CHICHESTER: Sharing the role of Dickens’ decent man

The crucial role of Bob Cratchit will be shared between Ed Waller and Sami Green in Chichester this Christmas.

They will be alternating performances in Chichester Festival Youth Theatre’s production of A Christmas Carol on the CFT’s main-house stage (December 18 to January 2).

Rehearsals of Chichester Festival Theatre's A Christmas Carol. Sami Green as Bob Cratchit. Photo by Mike Eddowes

Rehearsals of Chichester Festival Theatre's A Christmas Carol. Sami Green as Bob Cratchit. Photo by Mike Eddowes

Both are loving it; both are relishing the challenge of the part.

Working on the same role (and delivering it at different performances) has given the two a great chance to collaborate, a great chance to swap thoughts and compare notes… as they both prepare to move on from the youth theatre after many happy experiences.

Both are 18 and now looking to the future. But for the moment, the focus is on A Christmas Carol.

“Bob is just so positive”, Sami says. “He is such a happy character. With Scrooge being so nasty, it’s lovely to see the contrast, such a positive person taking such a positive view. It is lovely to play someone who is so bright and open on stage as part of his journey. I think it is his wife and children that make him so positive, and also I think he has just been brought up that way.”

But as Ed points out, the fate of Tiny Tim hangs over Bob and the family: “There is that underlying worry. He has got that at the back of his mind, but also there is that great juxtaposition between Scrooge and Bob. Bob is directly affected by Scrooge.”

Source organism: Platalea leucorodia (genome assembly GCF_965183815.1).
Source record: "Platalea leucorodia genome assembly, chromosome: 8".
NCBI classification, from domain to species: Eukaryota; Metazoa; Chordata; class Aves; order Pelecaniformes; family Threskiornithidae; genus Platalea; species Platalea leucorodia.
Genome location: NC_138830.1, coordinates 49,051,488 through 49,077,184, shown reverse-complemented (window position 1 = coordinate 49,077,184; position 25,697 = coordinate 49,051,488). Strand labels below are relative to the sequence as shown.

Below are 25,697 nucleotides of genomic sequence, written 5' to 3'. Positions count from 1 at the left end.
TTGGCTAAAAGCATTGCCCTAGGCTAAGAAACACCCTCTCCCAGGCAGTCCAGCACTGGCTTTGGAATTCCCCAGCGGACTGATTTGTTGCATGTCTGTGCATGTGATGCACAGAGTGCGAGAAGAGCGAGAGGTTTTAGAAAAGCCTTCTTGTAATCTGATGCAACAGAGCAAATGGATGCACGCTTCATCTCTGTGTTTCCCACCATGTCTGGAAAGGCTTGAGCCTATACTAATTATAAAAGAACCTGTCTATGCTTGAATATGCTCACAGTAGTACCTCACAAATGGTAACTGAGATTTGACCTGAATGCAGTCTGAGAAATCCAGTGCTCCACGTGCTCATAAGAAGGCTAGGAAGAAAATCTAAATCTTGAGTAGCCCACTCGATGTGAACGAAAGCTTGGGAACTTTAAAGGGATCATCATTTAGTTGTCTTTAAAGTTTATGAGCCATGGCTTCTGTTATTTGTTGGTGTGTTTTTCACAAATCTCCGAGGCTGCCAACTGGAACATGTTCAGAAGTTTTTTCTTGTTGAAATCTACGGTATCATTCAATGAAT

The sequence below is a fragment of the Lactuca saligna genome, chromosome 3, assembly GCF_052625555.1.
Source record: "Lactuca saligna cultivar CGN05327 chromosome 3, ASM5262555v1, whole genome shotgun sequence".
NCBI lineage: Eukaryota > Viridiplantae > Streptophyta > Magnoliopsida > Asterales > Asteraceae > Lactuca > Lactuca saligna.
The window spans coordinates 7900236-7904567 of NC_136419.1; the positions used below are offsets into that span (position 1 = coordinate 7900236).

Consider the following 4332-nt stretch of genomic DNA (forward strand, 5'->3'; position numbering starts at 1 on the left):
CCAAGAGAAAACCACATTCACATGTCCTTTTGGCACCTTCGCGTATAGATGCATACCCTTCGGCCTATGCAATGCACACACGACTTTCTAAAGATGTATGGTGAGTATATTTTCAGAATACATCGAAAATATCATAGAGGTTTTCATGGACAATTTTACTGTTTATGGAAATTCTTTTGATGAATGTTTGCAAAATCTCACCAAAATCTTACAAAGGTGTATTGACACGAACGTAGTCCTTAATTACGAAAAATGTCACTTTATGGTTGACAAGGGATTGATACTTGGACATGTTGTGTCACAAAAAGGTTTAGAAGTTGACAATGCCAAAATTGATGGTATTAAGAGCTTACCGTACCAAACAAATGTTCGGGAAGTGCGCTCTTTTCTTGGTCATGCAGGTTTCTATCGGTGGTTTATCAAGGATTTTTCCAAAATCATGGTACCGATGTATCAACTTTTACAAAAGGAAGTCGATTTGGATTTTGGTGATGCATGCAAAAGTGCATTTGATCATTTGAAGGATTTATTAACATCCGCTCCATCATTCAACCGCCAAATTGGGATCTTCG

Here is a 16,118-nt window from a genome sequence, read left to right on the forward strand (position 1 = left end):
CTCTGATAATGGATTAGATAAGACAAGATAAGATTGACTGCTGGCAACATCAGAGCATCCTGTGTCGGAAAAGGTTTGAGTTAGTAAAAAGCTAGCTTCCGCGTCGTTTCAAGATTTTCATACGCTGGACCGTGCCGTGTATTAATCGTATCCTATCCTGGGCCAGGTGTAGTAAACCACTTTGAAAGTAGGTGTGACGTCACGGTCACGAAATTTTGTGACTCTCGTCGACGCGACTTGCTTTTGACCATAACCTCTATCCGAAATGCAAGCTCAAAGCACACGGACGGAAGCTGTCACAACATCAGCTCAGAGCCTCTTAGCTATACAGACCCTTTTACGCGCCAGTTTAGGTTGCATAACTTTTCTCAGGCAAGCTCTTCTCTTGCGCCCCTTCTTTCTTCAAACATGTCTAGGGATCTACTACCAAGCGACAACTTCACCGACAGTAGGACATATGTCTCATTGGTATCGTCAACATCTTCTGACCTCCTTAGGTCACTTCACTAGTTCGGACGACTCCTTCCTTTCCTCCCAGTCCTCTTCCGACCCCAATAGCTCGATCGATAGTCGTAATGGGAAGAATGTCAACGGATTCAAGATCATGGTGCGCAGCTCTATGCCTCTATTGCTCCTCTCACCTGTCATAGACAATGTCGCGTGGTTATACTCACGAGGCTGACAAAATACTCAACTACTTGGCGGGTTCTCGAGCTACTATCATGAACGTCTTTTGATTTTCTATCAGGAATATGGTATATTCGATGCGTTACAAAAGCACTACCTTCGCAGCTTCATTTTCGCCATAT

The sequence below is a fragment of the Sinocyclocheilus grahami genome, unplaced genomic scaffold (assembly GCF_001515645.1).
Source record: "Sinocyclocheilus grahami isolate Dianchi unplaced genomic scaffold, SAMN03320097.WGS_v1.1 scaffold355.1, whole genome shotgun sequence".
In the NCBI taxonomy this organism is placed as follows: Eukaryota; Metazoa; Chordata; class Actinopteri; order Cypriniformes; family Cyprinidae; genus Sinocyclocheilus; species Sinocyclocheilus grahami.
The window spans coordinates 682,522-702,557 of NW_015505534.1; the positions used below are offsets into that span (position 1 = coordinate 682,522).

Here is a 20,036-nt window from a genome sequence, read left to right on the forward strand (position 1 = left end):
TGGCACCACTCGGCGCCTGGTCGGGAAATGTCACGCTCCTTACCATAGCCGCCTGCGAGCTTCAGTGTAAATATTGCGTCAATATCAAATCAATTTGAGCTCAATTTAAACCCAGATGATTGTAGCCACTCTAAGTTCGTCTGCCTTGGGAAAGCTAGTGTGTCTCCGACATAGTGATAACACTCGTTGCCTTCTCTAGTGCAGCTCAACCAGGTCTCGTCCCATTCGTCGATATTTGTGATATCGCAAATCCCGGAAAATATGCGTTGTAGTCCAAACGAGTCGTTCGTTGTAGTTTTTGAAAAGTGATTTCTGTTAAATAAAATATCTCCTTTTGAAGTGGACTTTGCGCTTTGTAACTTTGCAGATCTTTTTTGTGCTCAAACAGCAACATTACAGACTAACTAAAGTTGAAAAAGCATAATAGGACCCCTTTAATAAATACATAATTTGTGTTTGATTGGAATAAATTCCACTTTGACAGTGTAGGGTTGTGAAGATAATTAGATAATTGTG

Ed has been involved with the youth theatre for six years now: “Mum and dad put me forward. It has been great. It has helped me grow in confidence.

“It has helped me find what I love the most, which is acting. It has given me good tools to go out there and hopefully pursue acting as a career, but obviously there has been the social side of the youth theatre as well.”

Sami is also looking at acting as a career “I just love it. When I am on stage… it is difficult to explain… but you have got this character that you put on and you are behind the character. You are watching the effect the character has on the audience. If the character makes them smile, you can see them smile. If the character makes them cry, you can see that too.

“There is something so lovely about making people feel emotion. Emotion is the most powerful thing, and when you are telling a story, you can be changing people’s lives. People will go away and think about what they have just seen. They will ponder the story you have been telling them.”

Sami comes to it off the back of a fantastic time in Chichester Festival Youth Theatre’s summer production, Running Wild: “I loved the story, the people there. It was just everything about it really. The puppets were incredible, and the people at the youth theatre just collaborate so well together.”

Ed is currently on a gap year as he applies for drama school; so too is Sami. Both would be delighted to take whatever place they can get.

“But if I had to pick one,” says Sami, “it would be Central. The course is amazing. A couple of my friends are there, and they have told me how brilliant the course is, the stuff they learn.”

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